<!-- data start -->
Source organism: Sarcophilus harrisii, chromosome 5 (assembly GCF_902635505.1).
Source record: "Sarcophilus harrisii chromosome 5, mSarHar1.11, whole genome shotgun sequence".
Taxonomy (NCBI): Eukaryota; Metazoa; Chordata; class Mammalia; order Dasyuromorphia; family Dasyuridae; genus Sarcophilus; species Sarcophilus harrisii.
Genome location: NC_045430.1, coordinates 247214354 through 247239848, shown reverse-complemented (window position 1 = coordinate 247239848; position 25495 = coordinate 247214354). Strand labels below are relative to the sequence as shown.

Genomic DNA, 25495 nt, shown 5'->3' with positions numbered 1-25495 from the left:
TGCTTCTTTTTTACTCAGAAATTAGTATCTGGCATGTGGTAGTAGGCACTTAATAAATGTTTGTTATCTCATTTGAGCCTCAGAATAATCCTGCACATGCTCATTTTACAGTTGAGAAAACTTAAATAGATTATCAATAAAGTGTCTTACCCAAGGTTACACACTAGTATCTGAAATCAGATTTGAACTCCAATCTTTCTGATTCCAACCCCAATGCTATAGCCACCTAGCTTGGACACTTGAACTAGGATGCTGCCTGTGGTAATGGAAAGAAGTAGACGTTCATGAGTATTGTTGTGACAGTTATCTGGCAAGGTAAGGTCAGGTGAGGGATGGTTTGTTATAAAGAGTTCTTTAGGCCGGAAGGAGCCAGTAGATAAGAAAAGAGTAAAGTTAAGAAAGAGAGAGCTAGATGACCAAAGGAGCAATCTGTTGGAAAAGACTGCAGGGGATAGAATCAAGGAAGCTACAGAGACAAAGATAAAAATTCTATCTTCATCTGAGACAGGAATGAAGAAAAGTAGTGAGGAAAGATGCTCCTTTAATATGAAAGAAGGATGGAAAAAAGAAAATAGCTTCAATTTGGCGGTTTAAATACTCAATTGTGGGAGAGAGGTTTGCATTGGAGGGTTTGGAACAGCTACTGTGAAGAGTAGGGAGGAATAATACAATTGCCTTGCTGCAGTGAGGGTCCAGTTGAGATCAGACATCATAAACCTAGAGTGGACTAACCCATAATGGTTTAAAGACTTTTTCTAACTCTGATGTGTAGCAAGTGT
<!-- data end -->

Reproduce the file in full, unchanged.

Source organism: Sarcophilus harrisii, chromosome 5 (assembly GCF_902635505.1).
Source record: "Sarcophilus harrisii chromosome 5, mSarHar1.11, whole genome shotgun sequence".
Taxonomy (NCBI): Eukaryota; Metazoa; Chordata; class Mammalia; order Dasyuromorphia; family Dasyuridae; genus Sarcophilus; species Sarcophilus harrisii.
Genome location: NC_045430.1, coordinates 247214354 through 247239848, shown reverse-complemented (window position 1 = coordinate 247239848; position 25495 = coordinate 247214354). Strand labels below are relative to the sequence as shown.

Genomic DNA, 25495 nt, shown 5'->3' with positions numbered 1-25495 from the left:
TGCTTCTTTTTTACTCAGAAATTAGTATCTGGCATGTGGTAGTAGGCACTTAATAAATGTTTGTTATCTCATTTGAGCCTCAGAATAATCCTGCACATGCTCATTTTACAGTTGAGAAAACTTAAATAGATTATCAATAAAGTGTCTTACCCAAGGTTACACACTAGTATCTGAAATCAGATTTGAACTCCAATCTTTCTGATTCCAACCCCAATGCTATAGCCACCTAGCTTGGACACTTGAACTAGGATGCTGCCTGTGGTAATGGAAAGAAGTAGACGTTCATGAGTATTGTTGTGACAGTTATCTGGCAAGGTAAGGTCAGGTGAGGGATGGTTTGTTATAAAGAGTTCTTTAGGCCGGAAGGAGCCAGTAGATAAGAAAAGAGTAAAGTTAAGAAAGAGAGAGCTAGATGACCAAAGGAGCAATCTGTTGGAAAAGACTGCAGGGGATAGAATCAAGGAAGCTACAGAGACAAAGATAAAAATTCTATCTTCATCTGAGACAGGAATGAAGAAAAGTAGTGAGGAAAGATGCTCCTTTAATATGAAAGAAGGATGGAAAAAAGAAAATAGCTTCAATTTGGCGGTTTAAATACTCAATTGTGGGAGAGAGGTTTGCATTGGAGGGTTTGGAACAGCTACTGTGAAGAGTAGGGAGGAATAATACAATTGCCTTGCTGCAGTGAGGGTCCAGTTGAGATCAGACATCATAAACCTAGAGTGGACTAACCCATAATGGTTTAAAGACTTTTTCTAACTCTGATGTGTAGCAAGTGT